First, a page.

Mental Illness and Addiction: Changing the Narrative

I’m finishing up a popular memoir called Hillbilly Elegy, by J.D. Vance, and while the book isn’t about mental illness and addiction, per se, Vance’s story of unlikely success grows out of his disgust toward his mother’s endless addictions to both men and drugs. Over the course of Vance’s 31 year life, his mother has been married five times and her drug habits have gradually devolved to the point of entering rehab for heroin use.

The mental illness in Vance’s family is undiagnosed, mostly because “hillbillys” are highly unlikely to talk to a therapist about their problems. But as a child, Vance’s mother seemed most negatively impacted by her own parents’ screaming matches and her father’s alcoholism. While her two siblings stood up to the chaos without losing a sense of self, Vance’s mom would cower on the floor and cover her ears, much like she would do when yet another man left her. One could certainly diagnose PTSD and inevitably, there would be other valid mental and emotional disabilities to be medicated or counseled. So, while I know I’m painting with a broad brush, for the purposes of what I want to say here, I’m going to simplify matters and say that in Vance’s life, in my life, and in so many other lives, mental illness and addiction go hand in hand and are culturally regarded in very much the same way.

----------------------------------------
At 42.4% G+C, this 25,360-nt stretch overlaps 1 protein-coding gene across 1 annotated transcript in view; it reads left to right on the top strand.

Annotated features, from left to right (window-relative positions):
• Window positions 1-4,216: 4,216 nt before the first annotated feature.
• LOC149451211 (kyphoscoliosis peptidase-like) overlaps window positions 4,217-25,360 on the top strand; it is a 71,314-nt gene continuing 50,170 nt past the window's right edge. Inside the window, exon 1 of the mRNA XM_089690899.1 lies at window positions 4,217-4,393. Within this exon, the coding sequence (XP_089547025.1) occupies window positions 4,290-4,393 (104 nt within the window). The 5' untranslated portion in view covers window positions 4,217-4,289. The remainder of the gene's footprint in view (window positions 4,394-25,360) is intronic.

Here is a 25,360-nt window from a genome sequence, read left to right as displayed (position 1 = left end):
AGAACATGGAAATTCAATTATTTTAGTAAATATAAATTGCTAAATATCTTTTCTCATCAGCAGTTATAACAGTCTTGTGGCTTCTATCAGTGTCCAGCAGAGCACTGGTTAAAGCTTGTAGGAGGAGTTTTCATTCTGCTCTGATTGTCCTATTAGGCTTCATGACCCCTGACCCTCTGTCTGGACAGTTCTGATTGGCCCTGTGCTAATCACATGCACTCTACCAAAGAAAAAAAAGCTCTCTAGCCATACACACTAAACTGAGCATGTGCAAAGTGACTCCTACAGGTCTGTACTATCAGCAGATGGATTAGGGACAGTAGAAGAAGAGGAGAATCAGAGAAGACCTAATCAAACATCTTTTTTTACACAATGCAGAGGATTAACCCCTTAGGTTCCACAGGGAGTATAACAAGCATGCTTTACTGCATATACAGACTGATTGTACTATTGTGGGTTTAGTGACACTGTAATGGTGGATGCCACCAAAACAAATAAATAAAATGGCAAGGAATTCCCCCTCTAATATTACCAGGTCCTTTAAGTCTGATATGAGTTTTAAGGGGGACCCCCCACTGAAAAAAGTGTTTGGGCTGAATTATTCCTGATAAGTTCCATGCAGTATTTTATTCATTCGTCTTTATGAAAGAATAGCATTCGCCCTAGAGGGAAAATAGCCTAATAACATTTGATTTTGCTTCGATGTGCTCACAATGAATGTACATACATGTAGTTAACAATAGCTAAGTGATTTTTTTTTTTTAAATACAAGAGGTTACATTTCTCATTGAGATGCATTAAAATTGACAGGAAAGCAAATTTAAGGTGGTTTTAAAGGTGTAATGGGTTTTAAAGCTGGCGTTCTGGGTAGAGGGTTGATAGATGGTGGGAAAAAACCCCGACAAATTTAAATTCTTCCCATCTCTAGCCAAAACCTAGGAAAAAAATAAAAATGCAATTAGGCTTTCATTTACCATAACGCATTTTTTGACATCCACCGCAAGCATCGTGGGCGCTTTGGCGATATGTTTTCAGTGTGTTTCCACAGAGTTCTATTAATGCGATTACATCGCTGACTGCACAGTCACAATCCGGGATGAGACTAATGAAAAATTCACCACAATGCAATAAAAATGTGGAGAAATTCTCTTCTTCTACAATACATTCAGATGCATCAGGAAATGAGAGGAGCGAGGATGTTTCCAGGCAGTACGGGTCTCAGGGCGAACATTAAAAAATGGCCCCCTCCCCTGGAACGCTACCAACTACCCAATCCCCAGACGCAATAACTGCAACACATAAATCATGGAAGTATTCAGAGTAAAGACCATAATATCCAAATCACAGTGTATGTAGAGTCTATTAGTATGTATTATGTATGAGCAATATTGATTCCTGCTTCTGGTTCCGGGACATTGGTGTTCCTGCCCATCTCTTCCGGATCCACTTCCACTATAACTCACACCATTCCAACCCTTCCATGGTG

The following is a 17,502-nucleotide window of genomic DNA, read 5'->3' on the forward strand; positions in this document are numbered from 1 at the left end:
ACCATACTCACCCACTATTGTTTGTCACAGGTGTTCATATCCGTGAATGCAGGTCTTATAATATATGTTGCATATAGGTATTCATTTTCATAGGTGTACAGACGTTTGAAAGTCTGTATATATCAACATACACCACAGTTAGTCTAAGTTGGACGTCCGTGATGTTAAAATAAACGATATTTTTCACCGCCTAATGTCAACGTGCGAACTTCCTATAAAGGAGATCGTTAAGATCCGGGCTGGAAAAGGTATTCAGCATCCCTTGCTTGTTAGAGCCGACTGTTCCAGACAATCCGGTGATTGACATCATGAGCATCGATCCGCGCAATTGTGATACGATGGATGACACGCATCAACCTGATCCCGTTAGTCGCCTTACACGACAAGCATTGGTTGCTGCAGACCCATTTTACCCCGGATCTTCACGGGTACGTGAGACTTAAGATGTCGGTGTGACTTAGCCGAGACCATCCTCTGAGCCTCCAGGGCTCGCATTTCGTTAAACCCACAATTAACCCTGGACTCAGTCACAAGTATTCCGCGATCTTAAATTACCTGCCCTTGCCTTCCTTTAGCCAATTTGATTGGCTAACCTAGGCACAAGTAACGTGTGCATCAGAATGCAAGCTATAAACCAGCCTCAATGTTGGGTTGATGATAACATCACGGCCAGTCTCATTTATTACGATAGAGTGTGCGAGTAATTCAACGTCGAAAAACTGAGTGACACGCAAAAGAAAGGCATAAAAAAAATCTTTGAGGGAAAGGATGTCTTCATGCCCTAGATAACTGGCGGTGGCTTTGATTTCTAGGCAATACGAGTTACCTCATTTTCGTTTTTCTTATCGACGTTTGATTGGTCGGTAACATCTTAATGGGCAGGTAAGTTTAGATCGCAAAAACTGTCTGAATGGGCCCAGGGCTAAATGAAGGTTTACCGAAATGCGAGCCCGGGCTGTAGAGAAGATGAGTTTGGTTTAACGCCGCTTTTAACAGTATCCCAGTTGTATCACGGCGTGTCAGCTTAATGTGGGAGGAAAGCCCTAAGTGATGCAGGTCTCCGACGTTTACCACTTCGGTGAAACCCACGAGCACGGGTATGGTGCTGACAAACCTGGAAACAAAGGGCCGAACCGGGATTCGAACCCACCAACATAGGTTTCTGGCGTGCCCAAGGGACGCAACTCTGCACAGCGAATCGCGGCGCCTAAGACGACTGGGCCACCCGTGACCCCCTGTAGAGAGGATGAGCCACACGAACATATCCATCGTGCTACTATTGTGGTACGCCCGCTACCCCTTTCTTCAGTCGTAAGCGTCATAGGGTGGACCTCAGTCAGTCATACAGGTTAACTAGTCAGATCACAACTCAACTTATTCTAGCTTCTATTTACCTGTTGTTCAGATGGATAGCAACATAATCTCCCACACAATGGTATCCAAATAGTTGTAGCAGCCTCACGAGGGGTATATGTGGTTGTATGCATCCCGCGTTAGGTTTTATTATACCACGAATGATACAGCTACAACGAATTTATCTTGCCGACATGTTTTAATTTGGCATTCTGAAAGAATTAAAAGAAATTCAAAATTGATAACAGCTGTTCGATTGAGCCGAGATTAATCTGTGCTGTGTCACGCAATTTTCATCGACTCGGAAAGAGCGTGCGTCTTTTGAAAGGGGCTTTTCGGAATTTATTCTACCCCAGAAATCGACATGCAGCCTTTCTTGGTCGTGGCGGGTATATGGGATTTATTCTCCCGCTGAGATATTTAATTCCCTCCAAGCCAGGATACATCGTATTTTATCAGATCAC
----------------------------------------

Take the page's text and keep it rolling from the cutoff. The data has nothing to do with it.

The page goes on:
Toward the end of the book, Vance does an informal survey of his extended family about why his mom’s struggles ruined her. He primarily wanted the opinion of his mom’s two siblings. Both of them take the attitude toward their sister that typifies what I perceive to be our national attitude toward both mental illness and addiction: “Yes, these are real ‘diseases,’ but the cure for them is primarily to quit whining and get your life together. The struggle is probably real, but the cure is willpower.”